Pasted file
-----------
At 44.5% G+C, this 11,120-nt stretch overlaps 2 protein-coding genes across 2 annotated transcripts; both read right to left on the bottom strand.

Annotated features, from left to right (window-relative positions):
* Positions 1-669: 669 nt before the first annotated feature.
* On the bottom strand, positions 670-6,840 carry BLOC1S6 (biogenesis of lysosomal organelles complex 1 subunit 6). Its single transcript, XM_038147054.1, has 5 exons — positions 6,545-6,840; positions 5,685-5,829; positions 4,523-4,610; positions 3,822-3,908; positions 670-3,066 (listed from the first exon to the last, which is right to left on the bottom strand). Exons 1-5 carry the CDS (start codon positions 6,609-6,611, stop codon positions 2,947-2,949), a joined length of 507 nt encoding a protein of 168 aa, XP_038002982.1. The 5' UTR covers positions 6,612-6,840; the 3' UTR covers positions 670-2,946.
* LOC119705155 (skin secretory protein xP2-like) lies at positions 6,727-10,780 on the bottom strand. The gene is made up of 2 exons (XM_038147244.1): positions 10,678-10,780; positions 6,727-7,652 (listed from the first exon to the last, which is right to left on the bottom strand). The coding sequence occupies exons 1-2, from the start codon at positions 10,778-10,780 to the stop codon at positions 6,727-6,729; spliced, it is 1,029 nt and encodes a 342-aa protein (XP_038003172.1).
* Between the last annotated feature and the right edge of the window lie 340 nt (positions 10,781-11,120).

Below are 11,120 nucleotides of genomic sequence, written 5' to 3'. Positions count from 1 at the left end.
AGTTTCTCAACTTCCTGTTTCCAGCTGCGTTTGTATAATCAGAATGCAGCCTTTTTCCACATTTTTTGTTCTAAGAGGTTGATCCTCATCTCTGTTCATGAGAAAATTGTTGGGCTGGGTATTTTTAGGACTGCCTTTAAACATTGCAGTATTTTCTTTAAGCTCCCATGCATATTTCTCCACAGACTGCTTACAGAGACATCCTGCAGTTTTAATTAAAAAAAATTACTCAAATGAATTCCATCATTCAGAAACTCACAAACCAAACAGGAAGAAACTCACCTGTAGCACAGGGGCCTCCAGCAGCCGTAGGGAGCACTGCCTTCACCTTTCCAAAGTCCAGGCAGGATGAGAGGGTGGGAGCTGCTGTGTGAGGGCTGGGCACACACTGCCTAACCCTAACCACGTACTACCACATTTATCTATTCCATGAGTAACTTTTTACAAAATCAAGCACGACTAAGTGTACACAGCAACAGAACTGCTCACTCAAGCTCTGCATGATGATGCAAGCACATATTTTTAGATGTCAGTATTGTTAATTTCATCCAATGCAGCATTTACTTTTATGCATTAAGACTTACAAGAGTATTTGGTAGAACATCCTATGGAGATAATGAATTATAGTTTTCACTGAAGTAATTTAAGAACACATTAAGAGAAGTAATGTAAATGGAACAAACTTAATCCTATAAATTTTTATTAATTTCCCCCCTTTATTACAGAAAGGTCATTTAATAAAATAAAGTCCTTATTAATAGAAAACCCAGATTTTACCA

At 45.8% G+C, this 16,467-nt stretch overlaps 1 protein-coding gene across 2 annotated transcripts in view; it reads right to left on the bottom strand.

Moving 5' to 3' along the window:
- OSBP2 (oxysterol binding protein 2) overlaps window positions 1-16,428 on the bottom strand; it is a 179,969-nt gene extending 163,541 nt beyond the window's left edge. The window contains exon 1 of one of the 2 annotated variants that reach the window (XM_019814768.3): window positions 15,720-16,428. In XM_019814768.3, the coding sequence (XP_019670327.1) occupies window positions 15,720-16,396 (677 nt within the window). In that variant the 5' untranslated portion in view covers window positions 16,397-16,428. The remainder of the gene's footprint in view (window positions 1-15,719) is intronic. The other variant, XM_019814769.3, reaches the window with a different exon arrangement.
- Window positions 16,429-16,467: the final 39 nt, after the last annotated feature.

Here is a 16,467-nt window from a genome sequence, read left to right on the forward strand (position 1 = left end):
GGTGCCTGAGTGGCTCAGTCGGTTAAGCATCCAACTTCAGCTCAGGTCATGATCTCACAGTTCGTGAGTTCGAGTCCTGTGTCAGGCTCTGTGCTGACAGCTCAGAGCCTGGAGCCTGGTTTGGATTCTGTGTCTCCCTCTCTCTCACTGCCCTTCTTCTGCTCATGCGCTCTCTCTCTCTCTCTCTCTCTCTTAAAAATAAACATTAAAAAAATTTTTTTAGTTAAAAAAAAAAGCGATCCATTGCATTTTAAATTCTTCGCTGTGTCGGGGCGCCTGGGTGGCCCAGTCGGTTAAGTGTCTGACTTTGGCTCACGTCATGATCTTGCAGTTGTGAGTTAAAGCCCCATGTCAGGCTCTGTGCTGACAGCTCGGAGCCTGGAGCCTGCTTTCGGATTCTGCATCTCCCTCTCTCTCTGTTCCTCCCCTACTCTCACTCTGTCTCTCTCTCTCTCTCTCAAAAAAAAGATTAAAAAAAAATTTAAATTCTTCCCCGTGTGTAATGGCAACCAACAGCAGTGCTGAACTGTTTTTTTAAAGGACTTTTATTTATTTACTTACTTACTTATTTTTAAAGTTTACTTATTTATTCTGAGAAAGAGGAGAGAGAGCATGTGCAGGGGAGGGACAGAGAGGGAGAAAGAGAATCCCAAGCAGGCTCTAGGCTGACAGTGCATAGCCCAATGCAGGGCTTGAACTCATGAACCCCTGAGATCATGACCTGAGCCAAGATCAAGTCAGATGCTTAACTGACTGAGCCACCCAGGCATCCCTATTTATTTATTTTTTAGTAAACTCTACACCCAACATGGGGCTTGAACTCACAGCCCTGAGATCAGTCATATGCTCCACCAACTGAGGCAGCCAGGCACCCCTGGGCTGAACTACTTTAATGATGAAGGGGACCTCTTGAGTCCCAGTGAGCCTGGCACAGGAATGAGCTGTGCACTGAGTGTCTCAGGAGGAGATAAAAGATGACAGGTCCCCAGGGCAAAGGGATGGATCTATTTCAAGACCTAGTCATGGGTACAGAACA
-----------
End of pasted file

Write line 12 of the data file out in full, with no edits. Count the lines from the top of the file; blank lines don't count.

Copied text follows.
- Window positions 16,429-16,467: the final 39 nt, after the last annotated feature.